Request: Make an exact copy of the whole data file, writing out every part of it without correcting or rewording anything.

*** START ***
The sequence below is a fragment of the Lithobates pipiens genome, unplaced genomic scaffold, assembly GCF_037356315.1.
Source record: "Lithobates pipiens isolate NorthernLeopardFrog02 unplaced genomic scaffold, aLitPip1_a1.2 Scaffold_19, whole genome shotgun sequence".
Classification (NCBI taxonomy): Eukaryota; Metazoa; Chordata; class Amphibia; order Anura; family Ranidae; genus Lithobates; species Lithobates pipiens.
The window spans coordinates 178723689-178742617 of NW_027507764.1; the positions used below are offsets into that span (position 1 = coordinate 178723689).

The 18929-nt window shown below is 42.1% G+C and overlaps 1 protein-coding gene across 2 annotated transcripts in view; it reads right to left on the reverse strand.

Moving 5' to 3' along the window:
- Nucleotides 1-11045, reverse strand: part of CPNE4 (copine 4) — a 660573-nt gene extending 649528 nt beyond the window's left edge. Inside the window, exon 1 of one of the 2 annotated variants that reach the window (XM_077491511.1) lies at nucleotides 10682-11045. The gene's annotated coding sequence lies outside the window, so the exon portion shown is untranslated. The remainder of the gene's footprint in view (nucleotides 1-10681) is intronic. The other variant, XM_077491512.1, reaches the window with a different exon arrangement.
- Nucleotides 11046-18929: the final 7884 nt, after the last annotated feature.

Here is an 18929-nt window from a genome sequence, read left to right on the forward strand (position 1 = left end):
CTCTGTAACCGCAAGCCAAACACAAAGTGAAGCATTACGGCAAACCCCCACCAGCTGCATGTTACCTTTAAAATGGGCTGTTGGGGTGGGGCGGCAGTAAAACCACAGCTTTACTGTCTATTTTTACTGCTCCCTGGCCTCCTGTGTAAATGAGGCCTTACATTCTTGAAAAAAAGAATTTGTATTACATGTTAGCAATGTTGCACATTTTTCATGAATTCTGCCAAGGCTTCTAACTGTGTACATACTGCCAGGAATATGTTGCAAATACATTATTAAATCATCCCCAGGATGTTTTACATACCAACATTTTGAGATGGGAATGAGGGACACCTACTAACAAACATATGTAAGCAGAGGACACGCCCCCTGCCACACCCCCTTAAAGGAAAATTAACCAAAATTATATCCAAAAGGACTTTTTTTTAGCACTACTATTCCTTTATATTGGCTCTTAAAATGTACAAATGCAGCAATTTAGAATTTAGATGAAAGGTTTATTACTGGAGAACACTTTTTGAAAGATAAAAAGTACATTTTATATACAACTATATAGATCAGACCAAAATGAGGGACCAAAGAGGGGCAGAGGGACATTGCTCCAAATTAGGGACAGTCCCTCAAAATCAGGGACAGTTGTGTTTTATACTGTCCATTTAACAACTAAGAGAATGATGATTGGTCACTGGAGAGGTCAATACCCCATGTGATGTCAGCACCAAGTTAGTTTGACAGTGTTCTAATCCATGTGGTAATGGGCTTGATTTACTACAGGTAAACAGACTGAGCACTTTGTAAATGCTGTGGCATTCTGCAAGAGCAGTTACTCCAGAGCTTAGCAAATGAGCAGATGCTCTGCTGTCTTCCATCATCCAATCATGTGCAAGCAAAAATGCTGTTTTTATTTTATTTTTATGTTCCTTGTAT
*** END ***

The sequence below is a fragment of the Lithobates pipiens genome, unplaced genomic scaffold, assembly GCF_037356315.1.
Source record: "Lithobates pipiens isolate NorthernLeopardFrog02 unplaced genomic scaffold, aLitPip1_a1.2 Scaffold_19, whole genome shotgun sequence".
Classification (NCBI taxonomy): Eukaryota; Metazoa; Chordata; class Amphibia; order Anura; family Ranidae; genus Lithobates; species Lithobates pipiens.
The window spans coordinates 178723689-178742617 of NW_027507764.1; the positions used below are offsets into that span (position 1 = coordinate 178723689).

The 18929-nt window shown below is 42.1% G+C and overlaps 1 protein-coding gene across 2 annotated transcripts in view; it reads right to left on the reverse strand.

Moving 5' to 3' along the window:
- Nucleotides 1-11045, reverse strand: part of CPNE4 (copine 4) — a 660573-nt gene extending 649528 nt beyond the window's left edge. Inside the window, exon 1 of one of the 2 annotated variants that reach the window (XM_077491511.1) lies at nucleotides 10682-11045. The gene's annotated coding sequence lies outside the window, so the exon portion shown is untranslated. The remainder of the gene's footprint in view (nucleotides 1-10681) is intronic. The other variant, XM_077491512.1, reaches the window with a different exon arrangement.
- Nucleotides 11046-18929: the final 7884 nt, after the last annotated feature.

Here is an 18929-nt window from a genome sequence, read left to right on the forward strand (position 1 = left end):
CTCTGTAACCGCAAGCCAAACACAAAGTGAAGCATTACGGCAAACCCCCACCAGCTGCATGTTACCTTTAAAATGGGCTGTTGGGGTGGGGCGGCAGTAAAACCACAGCTTTACTGTCTATTTTTACTGCTCCCTGGCCTCCTGTGTAAATGAGGCCTTACATTCTTGAAAAAAAGAATTTGTATTACATGTTAGCAATGTTGCACATTTTTCATGAATTCTGCCAAGGCTTCTAACTGTGTACATACTGCCAGGAATATGTTGCAAATACATTATTAAATCATCCCCAGGATGTTTTACATACCAACATTTTGAGATGGGAATGAGGGACACCTACTAACAAACATATGTAAGCAGAGGACACGCCCCCTGCCACACCCCCTTAAAGGAAAATTAACCAAAATTATATCCAAAAGGACTTTTTTTTAGCACTACTATTCCTTTATATTGGCTCTTAAAATGTACAAATGCAGCAATTTAGAATTTAGATGAAAGGTTTATTACTGGAGAACACTTTTTGAAAGATAAAAAGTACATTTTATATACAACTATATAGATCAGACCAAAATGAGGGACCAAAGAGGGGCAGAGGGACATTGCTCCAAATTAGGGACAGTCCCTCAAAATCAGGGACAGTTGTGTTTTATACTGTCCATTTAACAACTAAGAGAATGATGATTGGTCACTGGAGAGGTCAATACCCCATGTGATGTCAGCACCAAGTTAGTTTGACAGTGTTCTAATCCATGTGGTAATGGGCTTGATTTACTACAGGTAAACAGACTGAGCACTTTGTAAATGCTGTGGCATTCTGCAAGAGCAGTTACTCCAGAGCTTAGCAAATGAGCAGATGCTCTGCTGTCTTCCATCATCCAATCATGTGCAAGCAAAAATGCTGTTTTTATTTTATTTTTATGTTCCTTGTAT